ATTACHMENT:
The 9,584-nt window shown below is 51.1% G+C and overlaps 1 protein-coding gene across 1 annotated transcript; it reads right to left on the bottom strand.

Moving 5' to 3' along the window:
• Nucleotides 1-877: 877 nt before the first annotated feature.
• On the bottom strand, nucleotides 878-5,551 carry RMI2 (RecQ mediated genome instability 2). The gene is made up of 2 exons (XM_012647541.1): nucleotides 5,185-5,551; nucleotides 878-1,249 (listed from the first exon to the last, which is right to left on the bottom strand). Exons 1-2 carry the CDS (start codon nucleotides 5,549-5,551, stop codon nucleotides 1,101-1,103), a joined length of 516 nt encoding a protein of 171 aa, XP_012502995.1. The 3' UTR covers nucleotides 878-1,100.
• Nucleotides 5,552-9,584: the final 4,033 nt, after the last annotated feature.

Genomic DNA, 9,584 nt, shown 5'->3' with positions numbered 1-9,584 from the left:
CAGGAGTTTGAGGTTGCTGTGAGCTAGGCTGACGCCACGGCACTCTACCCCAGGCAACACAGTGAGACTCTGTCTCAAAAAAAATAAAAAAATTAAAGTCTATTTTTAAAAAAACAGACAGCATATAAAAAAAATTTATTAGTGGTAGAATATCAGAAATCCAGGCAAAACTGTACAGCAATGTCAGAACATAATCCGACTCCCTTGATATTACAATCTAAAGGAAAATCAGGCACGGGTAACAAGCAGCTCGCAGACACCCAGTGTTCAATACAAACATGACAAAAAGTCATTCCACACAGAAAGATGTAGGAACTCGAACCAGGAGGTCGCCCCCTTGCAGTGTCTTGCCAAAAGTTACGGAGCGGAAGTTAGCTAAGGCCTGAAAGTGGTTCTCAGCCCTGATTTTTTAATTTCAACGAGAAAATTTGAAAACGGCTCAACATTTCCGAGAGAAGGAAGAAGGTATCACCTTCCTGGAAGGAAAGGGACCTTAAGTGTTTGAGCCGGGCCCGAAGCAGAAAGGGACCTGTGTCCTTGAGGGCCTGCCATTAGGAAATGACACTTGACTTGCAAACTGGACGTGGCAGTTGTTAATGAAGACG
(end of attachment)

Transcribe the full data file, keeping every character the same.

The 9,584-nt window shown below is 51.1% G+C and overlaps 1 protein-coding gene across 1 annotated transcript; it reads right to left on the bottom strand.

Moving 5' to 3' along the window:
• Nucleotides 1-877: 877 nt before the first annotated feature.
• On the bottom strand, nucleotides 878-5,551 carry RMI2 (RecQ mediated genome instability 2). The gene is made up of 2 exons (XM_012647541.1): nucleotides 5,185-5,551; nucleotides 878-1,249 (listed from the first exon to the last, which is right to left on the bottom strand). Exons 1-2 carry the CDS (start codon nucleotides 5,549-5,551, stop codon nucleotides 1,101-1,103), a joined length of 516 nt encoding a protein of 171 aa, XP_012502995.1. The 3' UTR covers nucleotides 878-1,100.
• Nucleotides 5,552-9,584: the final 4,033 nt, after the last annotated feature.

Genomic DNA, 9,584 nt, shown 5'->3' with positions numbered 1-9,584 from the left:
CAGGAGTTTGAGGTTGCTGTGAGCTAGGCTGACGCCACGGCACTCTACCCCAGGCAACACAGTGAGACTCTGTCTCAAAAAAAATAAAAAAATTAAAGTCTATTTTTAAAAAAACAGACAGCATATAAAAAAAATTTATTAGTGGTAGAATATCAGAAATCCAGGCAAAACTGTACAGCAATGTCAGAACATAATCCGACTCCCTTGATATTACAATCTAAAGGAAAATCAGGCACGGGTAACAAGCAGCTCGCAGACACCCAGTGTTCAATACAAACATGACAAAAAGTCATTCCACACAGAAAGATGTAGGAACTCGAACCAGGAGGTCGCCCCCTTGCAGTGTCTTGCCAAAAGTTACGGAGCGGAAGTTAGCTAAGGCCTGAAAGTGGTTCTCAGCCCTGATTTTTTAATTTCAACGAGAAAATTTGAAAACGGCTCAACATTTCCGAGAGAAGGAAGAAGGTATCACCTTCCTGGAAGGAAAGGGACCTTAAGTGTTTGAGCCGGGCCCGAAGCAGAAAGGGACCTGTGTCCTTGAGGGCCTGCCATTAGGAAATGACACTTGACTTGCAAACTGGACGTGGCAGTTGTTAATGAAGACG